Tracing Garbage Collection
Go Blog - 1.5 GC
Go GC: Solving the Latency Problem
Concurrent garbage collection
Go 1.5 concurrent garbage collector pacing
Eliminating Stack Re-Scanning
Why golang garbage-collector not implement Generational and Compact gc? - Ian Lance Taylor

Static Single Assignment Optimizations

GopherCon 2015: Ben Johnson - Static Code Analysis Using SSA
https://godoc.org/golang.org/x/tools/go/ssa
Understanding Compiler Optimization

Debugging code generation

Debugging code generation in Go

Code Review

Pass by Value (Go Playground)
Sharing data I (Go Playground)
Sharing data II (Go Playground)
Escape Analysis (Go Playground)
Stack grow (Go Playground)

Exercises

Exercise 1

Part A Declare and initialize a variable of type int with the value of 20. Display the address of and value of the variable.

Part B Declare and initialize a pointer variable of type int that points to the last variable you just created. Display the address of , value of and the value that the pointer points to.

Template (Go Playground) | Answer (Go Playground)

Exercise 2

Declare a struct type and create a value of this type. Declare a function that can change the value of some field in this struct type. Display the value before and after the call to your function.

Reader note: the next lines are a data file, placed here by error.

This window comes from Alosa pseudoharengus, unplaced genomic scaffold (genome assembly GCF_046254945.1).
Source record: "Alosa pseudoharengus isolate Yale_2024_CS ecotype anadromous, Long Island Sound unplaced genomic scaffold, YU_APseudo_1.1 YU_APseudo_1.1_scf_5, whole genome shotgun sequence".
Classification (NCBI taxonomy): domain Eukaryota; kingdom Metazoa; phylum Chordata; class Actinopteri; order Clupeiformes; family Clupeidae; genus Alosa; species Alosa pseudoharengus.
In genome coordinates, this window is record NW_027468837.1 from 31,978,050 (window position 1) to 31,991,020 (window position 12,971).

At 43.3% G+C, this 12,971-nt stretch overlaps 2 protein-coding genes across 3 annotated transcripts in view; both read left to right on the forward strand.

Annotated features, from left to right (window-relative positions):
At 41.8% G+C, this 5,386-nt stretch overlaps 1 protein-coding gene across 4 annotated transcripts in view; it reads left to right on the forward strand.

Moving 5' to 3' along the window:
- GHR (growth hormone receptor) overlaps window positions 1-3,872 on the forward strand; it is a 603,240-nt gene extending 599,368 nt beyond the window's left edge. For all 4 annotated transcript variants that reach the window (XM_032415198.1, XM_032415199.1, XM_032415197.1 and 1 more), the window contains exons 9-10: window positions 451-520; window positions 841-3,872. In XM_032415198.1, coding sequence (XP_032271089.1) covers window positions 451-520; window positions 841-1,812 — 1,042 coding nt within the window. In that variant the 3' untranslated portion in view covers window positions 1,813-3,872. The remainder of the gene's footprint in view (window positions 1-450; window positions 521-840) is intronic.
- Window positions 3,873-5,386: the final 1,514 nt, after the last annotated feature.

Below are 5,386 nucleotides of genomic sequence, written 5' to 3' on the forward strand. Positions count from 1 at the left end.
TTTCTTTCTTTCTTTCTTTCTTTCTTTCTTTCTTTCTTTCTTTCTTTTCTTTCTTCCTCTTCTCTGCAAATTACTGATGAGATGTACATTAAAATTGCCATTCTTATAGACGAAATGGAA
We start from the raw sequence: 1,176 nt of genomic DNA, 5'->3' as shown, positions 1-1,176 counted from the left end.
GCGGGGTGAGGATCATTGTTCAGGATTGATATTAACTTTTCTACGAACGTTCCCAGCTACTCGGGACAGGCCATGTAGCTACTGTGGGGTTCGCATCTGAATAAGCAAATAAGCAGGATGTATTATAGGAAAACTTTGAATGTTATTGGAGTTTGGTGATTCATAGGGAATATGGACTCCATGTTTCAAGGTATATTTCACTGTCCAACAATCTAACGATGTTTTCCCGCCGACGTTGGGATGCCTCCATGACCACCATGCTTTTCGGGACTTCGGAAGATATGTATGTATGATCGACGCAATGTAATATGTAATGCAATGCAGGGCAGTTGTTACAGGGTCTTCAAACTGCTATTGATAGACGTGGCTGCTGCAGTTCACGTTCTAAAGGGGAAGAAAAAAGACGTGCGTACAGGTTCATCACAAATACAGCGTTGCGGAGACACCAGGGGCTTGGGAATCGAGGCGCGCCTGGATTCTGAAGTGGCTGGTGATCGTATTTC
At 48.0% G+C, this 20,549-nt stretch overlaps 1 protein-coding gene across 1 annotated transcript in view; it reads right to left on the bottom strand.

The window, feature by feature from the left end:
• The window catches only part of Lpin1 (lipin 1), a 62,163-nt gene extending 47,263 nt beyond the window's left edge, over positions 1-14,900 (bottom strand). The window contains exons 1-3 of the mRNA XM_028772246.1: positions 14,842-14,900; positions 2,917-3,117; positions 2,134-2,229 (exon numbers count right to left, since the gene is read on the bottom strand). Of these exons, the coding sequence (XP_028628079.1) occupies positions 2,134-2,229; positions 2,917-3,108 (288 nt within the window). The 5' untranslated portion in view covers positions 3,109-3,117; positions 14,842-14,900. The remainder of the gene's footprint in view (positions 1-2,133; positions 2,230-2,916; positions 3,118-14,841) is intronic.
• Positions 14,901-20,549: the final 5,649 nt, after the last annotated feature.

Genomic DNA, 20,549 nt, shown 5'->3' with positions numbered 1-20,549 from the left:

Template (Go Playground) | Answer (Go Playground)


All material is licensed under the Apache License Version 2.0, January 2004.

Directories

Path Synopsis
Sample program to show the basic concept of pass by value.
Sample program to show the basic concept of pass by value.
Sample program to show the basic concept of using a pointer to share data.
Sample program to show the basic concept of using a pointer to share data.
Sample program to show the basic concept of using a pointer to share data.
Sample program to show the basic concept of using a pointer to share data.
Sample program to teach the mechanics of escape analysis.
Sample program to teach the mechanics of escape analysis.
Sample program to show how stacks grow/change.
Sample program to show how stacks grow/change.
exercises
exercise1
Declare and initialize a variable of type int with the value of 20.
Declare and initialize a variable of type int with the value of 20.
exercise2
Declare a struct type and create a value of this type.
Declare a struct type and create a value of this type.
template1
Declare and initialize a variable of type int with the value of 20.
Declare and initialize a variable of type int with the value of 20.
template2
Declare a struct type and create a value of this type.
Declare a struct type and create a value of this type.